View full-size image.

Fig. 2. The relationship between sensation seeking and men's preferences for feminine female faces in Studies 1-3. The x-axis crosses the y-axis at СchanceТ (i.e., no preference for masculine or feminine versions) for each study.


3. Study 2

The positive association between men's scores on the Sensation Seeking Scale and the strength of their preferences for feminine female faces suggests that men who are more likely to engage in high-risk activities have particularly strong preferences for feminine women. While Study 1 demonstrated this relationship in a sample of men recruited for an online study, here we sought to replicate the relationship between sensation seeking and face preferences in a study conducted in the laboratory. By contrast with Study 1, which only investigated preferences for femininity in female faces, in Study 2, we also tested if the relationship between sensation seeking and men's femininity preferences generalized to judgments of male faces. If sensation seeking predicts the strength of men's preference for femininity in female faces but not in male faces, this would support the interpretation that the relationship between sensation seeking and femininity preferences reflects condition-dependent male preferences for high-quality potential mates. Such a pattern has been observed for symmetry and health preferences among women. For example, Little et al. (2001) found that women who consider themselves attractive preferred symmetry in male faces to a greater extent than did women who considered themselves relatively unattractive. In contrast, this pattern was not evident for judgments of female faces. Similarly, Jones et al. (2005) found that women's waistЦhip ratios predicted the strength of their preferences for apparent health in men's faces but not in women's faces.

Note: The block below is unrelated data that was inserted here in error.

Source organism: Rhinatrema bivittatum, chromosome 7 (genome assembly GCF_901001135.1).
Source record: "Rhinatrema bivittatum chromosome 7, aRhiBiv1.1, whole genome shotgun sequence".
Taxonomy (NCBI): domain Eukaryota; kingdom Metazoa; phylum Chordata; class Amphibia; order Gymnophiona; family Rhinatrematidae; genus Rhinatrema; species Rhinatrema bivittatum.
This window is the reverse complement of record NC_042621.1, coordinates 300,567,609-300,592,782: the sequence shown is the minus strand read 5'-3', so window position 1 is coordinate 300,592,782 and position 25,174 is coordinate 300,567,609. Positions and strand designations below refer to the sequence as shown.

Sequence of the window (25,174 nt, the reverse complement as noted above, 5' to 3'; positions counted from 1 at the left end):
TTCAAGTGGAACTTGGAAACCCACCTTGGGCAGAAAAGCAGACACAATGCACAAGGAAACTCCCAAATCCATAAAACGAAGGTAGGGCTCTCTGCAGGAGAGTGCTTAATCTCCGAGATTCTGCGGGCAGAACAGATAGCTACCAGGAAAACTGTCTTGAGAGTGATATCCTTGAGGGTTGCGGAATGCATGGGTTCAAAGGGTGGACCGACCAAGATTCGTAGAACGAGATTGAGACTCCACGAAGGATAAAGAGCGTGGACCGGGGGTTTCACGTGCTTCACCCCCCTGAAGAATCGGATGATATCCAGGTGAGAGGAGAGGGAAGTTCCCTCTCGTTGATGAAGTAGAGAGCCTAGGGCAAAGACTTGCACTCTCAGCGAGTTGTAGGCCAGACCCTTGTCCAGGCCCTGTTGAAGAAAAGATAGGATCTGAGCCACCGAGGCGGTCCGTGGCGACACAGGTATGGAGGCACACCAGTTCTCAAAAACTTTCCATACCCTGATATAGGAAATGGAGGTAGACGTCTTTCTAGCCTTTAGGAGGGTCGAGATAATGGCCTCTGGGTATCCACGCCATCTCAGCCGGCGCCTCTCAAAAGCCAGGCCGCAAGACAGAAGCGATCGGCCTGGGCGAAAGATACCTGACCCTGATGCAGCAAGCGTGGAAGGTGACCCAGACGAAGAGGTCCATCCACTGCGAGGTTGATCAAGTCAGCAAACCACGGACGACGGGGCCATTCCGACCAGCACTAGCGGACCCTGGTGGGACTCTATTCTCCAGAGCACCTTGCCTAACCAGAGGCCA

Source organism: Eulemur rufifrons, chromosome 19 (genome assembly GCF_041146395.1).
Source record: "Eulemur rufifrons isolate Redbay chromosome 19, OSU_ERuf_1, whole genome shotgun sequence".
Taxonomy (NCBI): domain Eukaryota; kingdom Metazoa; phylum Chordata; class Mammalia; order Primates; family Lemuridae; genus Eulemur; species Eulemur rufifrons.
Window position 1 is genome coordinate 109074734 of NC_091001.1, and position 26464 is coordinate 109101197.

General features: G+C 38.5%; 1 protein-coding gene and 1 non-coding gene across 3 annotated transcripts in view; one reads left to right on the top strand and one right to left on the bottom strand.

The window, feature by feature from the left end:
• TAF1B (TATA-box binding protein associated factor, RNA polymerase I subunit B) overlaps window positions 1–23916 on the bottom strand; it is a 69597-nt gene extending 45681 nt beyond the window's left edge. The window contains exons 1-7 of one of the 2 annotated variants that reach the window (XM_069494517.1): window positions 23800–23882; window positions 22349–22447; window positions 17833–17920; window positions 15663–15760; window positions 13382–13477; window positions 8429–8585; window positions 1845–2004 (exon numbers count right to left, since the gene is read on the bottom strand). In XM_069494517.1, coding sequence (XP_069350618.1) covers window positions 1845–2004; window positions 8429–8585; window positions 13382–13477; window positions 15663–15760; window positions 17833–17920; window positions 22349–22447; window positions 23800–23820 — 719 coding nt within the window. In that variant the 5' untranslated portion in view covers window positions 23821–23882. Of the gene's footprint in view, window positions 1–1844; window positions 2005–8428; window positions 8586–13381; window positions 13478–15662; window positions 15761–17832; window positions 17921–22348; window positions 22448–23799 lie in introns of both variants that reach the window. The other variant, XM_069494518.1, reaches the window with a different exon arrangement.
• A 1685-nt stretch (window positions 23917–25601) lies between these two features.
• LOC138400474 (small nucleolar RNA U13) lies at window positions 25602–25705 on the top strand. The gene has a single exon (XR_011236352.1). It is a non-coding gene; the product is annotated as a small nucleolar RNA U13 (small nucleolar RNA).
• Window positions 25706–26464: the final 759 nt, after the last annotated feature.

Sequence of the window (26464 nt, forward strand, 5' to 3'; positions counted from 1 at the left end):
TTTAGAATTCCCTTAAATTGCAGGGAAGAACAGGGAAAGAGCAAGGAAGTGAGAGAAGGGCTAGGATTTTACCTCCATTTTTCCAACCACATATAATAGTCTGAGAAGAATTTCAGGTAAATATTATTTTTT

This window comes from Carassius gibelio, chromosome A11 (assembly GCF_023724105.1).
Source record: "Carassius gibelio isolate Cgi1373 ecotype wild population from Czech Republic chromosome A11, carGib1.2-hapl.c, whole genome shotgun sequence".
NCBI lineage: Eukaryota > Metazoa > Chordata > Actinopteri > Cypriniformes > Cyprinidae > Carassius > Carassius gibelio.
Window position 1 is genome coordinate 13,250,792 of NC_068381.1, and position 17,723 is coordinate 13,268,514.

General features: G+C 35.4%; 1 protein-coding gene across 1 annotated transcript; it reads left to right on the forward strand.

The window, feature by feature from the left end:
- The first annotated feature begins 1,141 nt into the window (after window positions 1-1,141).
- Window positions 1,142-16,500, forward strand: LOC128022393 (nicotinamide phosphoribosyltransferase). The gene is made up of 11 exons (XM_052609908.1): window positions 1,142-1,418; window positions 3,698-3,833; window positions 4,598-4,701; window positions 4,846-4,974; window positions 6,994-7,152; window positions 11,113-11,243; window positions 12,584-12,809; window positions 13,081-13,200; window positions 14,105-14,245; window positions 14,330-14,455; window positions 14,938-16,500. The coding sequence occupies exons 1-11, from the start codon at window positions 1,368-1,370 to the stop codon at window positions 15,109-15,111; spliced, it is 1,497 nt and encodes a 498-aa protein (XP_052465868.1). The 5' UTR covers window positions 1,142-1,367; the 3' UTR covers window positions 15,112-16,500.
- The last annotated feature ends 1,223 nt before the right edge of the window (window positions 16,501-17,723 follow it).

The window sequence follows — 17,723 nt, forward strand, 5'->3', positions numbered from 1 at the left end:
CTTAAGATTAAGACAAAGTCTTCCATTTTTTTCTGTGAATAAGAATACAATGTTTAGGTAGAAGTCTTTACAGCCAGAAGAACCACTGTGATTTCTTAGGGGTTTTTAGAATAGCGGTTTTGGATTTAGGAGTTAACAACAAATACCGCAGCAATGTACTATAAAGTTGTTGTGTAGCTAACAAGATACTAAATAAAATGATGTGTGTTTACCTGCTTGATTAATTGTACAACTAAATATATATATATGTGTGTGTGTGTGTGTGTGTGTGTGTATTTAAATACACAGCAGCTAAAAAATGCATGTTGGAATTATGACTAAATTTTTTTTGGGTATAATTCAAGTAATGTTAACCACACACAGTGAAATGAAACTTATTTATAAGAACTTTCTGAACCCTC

3.1. Methods

3.1.1. Stimuli

Masculinized and feminized versions of face images of 20 men and 20 women were manufactured using the same methods that were used to vary sexual dimorphism of 2D shape in female faces in Study 1. Sixteen of the 20 female face pairs used here had previously been used in Study 1.

3.1.2. Procedure

The 40 pairs of faces (each pair consisting of a masculinized and feminized version of the same identity) were shown to 140 men (mean age=19.84 years, S.D.=2.43). The order in which images were shown and the side of the screen on which any given image was presented were fully randomized. On each trial, participants were asked to choose the face they considered the most attractive and to rate the strength of this preference using the same scale that was used in Study 1. After the face preference test, participants completed the 13-item Sensation Seeking Scale (Zuckerman, 1984) and rated their own attractiveness using a 1 (very unattractive) to 7 (very attractive) scale. By contrast with Study 1, Study 2 was conducted in the laboratory. Participants were undergraduate students participating in the study in return for course credit.

3.1.3. Initial processing of data